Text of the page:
27. ‘L’année 1674: analyse idéologique’, in Actes de Baton Rouge, ed. by Selma A. Zebouni (Paris—Seattle—Tübingen, Papers on French Seventeenth-Century Literature, 1986), pp. 255–66.

28. Chandra Mukerji, Territorial Ambition and the Gardens of Versailles (Cambridge University Press, 1997), esp. Ch. 2, ‘Military Ambitions and Territorial Gardens’.

29. Relation de la fête de Versailles (1668), Les Divertissements de Versailles (1674) (Maisonneuve et Larose, Éditions Dédale, 1994).

30. Abby E. Zanger, Scenes from the Marriage of Louis XIV: Nuptial Fictions and the Making of Absolutist Power (Stanford University Press, 1997), esp. ‘Fires of Joy’, pp. 100–09.

31. ‘Le Roi magician ou la fête du prince’, in Le Portrait du roi (Paris, Minuit, 1981), pp. 236–50 (p. 248).

32. Pierre-Joseph Macquer, Elémens de chymie-théorique (Paris, Herissant, 1753), p. 12. See John Henry White, The History of the Phlogiston Theory (London, Arnold, 1932), p. 103.

33. Treatise of the Fossil, Vegetable and Animal Substances that are made use of in Physick, [...] translated from a manuscript copy of the author’s lectures read at Paris, by G. Douglas (London, Innysand Manby, 1736), p. 9.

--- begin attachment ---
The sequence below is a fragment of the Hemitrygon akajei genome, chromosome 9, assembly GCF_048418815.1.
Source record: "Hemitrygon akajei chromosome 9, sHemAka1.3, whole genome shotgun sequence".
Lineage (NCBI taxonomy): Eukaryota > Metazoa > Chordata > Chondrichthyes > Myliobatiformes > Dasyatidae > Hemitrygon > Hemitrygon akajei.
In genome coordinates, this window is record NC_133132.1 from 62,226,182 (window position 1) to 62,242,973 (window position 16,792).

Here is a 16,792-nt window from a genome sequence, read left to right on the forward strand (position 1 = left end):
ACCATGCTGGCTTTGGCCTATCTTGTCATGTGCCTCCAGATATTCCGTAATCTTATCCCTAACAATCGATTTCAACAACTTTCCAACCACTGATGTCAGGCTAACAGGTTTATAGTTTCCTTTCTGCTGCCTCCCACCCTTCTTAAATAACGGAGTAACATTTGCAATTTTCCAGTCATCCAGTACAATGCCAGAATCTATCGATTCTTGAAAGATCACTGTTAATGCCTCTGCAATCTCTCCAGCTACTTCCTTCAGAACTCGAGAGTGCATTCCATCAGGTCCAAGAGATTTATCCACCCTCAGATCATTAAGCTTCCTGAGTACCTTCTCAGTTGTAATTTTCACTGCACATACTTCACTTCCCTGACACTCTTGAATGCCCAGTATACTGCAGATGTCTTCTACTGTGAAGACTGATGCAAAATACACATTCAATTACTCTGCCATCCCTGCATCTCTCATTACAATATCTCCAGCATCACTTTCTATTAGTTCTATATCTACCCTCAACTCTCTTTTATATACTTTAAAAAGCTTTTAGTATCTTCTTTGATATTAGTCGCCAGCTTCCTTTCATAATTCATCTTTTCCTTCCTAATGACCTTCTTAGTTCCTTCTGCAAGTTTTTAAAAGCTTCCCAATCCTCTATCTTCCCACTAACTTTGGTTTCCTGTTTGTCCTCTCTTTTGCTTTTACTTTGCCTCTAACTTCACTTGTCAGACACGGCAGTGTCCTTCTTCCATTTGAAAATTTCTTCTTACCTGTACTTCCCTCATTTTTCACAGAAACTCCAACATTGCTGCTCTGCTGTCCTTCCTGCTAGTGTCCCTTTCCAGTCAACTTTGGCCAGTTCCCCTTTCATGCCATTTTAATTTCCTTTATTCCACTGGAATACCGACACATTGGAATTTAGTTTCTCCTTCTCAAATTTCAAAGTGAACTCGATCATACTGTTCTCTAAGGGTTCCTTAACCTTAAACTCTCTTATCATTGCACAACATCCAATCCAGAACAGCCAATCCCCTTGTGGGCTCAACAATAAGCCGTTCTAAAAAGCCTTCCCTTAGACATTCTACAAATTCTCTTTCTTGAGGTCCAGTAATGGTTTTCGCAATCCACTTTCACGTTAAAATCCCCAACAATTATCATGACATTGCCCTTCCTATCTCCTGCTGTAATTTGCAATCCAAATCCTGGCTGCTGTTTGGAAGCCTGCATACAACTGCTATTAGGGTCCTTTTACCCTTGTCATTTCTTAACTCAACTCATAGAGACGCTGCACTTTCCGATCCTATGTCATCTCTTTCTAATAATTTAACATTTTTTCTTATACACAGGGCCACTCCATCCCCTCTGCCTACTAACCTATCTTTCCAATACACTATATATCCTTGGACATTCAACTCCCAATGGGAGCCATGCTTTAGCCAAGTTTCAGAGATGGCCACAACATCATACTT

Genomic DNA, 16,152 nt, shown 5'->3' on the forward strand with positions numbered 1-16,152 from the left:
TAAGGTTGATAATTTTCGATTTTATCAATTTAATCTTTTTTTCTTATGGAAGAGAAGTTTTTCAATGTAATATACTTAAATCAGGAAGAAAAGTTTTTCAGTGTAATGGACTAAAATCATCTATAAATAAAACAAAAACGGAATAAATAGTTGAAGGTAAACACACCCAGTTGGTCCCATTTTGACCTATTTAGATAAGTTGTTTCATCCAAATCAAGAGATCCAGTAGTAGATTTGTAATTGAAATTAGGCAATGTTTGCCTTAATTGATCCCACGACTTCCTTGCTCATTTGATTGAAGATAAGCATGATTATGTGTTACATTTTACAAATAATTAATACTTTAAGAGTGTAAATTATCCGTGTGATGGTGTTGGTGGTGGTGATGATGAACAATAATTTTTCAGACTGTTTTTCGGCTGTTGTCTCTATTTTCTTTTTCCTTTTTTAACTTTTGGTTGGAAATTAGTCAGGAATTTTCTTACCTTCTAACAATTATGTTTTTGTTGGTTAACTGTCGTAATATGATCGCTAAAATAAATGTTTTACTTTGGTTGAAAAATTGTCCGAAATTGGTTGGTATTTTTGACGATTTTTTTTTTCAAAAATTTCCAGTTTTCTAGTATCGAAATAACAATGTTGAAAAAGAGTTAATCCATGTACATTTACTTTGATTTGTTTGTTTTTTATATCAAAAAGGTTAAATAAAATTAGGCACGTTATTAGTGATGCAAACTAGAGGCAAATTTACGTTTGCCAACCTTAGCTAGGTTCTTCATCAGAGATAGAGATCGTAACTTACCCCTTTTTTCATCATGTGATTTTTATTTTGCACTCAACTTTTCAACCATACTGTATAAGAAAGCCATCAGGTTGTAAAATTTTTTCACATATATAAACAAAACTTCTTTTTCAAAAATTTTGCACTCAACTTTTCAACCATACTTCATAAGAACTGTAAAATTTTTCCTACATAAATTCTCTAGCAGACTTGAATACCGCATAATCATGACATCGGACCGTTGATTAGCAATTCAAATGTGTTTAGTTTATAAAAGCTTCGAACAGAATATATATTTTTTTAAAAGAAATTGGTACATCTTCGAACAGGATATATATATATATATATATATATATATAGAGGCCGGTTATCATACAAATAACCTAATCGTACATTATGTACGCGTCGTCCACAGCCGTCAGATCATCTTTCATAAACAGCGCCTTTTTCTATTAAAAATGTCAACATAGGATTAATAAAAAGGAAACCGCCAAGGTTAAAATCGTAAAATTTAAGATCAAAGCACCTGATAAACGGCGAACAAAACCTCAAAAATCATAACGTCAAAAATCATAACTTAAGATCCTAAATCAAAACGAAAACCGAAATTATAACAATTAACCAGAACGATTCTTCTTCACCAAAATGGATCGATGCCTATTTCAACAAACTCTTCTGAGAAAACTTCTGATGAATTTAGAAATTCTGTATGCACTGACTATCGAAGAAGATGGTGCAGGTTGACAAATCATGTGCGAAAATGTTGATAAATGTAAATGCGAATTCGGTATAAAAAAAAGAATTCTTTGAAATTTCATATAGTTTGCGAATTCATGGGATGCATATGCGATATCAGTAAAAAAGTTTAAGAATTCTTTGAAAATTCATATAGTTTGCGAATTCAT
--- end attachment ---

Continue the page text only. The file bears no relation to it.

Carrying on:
34. Hubert Saget, ‘Cirey-sur-Blaise, le phlogistique et les idées sur le feu’, in De la nature et de la propagation du feu: cinq mémoires couronnés par l’académie royale des sciences, Paris, 1738, ed. by Leonhard Euler (Cirey-sur-Blaise, Association pour la sauvegarde et la promotion dupatrimoine métallurgique hautmarnaise, 1994), pp. 7–18.

35. Experiments and Observations relating to various branches of natural philosophy; with acontinuation of the ‘Observationson Air’, 2 vols. (London, J. Johnson, 1779), I, 195.

36. Observations on Respiration and the Use of the Blood (London, The Royal Society, 1776).

37. Journal de politique et de littérature, 19 May 1776, quoted in Guiet, p. 100.

38. Amy Wygant, ‘Corneille, Rubens, and the Heroic Emblem’, Emblematica, 9 (1995), 111–32 (pp. 127–29).

39. ‘Lettre sur le Chevalier Gluck’, Journal de Paris, 24 August 1788, pp. 1021–23, quoted in Patricia Howard, Gluck and the Birth of Modern Opera (London, Barrieand Rockliff, 1963), p. 80.

40. Prod’homme, pp. 179–294 (pp. 187–88, 195, 197–99, 214).

41. Facsim. in Flothius, ed., Gluck, Iphigénie en Aulide, p. xxv. The collapse of the opera chorus upon the nation’s‘ people’ is analysed for grand opera in Jane Fulcher, The Nation’s Image: French Grand Opera as Politics and Politicised Art (Cambridge University Press, 1987).

42. Prod’homme, pp. 355–56.

43. ‘Das Kunstwerk der Zukunft’, in Sämtliche Schriften und Dichtungen (Leipzig, Breitkopf und Härtel, n.d.), III, 42–177 (p. 122).